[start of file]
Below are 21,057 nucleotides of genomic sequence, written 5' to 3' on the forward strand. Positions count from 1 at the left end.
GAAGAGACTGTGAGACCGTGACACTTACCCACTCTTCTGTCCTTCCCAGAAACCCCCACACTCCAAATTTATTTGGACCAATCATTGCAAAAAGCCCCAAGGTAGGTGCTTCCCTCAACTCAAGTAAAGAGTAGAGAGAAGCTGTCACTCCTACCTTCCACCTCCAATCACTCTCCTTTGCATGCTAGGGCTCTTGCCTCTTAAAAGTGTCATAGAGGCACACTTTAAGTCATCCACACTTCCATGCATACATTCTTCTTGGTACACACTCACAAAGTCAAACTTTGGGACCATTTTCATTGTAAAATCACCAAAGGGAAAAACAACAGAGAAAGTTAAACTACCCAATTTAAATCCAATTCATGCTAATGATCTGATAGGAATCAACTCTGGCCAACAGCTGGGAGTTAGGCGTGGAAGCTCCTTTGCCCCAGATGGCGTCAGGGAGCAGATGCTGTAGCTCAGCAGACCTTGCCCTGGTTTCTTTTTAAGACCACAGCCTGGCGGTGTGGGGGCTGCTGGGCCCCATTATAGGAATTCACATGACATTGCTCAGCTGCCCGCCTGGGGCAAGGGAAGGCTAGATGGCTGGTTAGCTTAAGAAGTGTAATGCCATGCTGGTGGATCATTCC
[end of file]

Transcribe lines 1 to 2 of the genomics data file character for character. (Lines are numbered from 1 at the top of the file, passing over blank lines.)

Below are 21,057 nucleotides of genomic sequence, written 5' to 3' on the forward strand. Positions count from 1 at the left end.
GAAGAGACTGTGAGACCGTGACACTTACCCACTCTTCTGTCCTTCCCAGAAACCCCCACACTCCAAATTTATTTGGACCAATCATTGCAAAAAGCCCCAAGGTAGGTGCTTCCCTCAACTCAAGTAAAGAGTAGAGAGAAGCTGTCACTCCTACCTTCCACCTCCAATCACTCTCCTTTGCATGCTAGGGCTCTTGCCTCTTAAAAGTGTCATAGAGGCACACTTTAAGTCATCCACACTTCCATGCATACATTCTTCTTGGTACACACTCACAAAGTCAAACTTTGGGACCATTTTCATTGTAAAATCACCAAAGGGAAAAACAACAGAGAAAGTTAAACTACCCAATTTAAATCCAATTCATGCTAATGATCTGATAGGAATCAACTCTGGCCAACAGCTGGGAGTTAGGCGTGGAAGCTCCTTTGCCCCAGATGGCGTCAGGGAGCAGATGCTGTAGCTCAGCAGACCTTGCCCTGGTTTCTTTTTAAGACCACAGCCTGGCGGTGTGGGGGCTGCTGGGCCCCATTATAGGAATTCACATGACATTGCTCAGCTGCCCGCCTGGGGCAAGGGAAGGCTAGATGGCTGGTTAGCTTAAGAAGTGTAATGCCATGCTGGTGGATCATTCC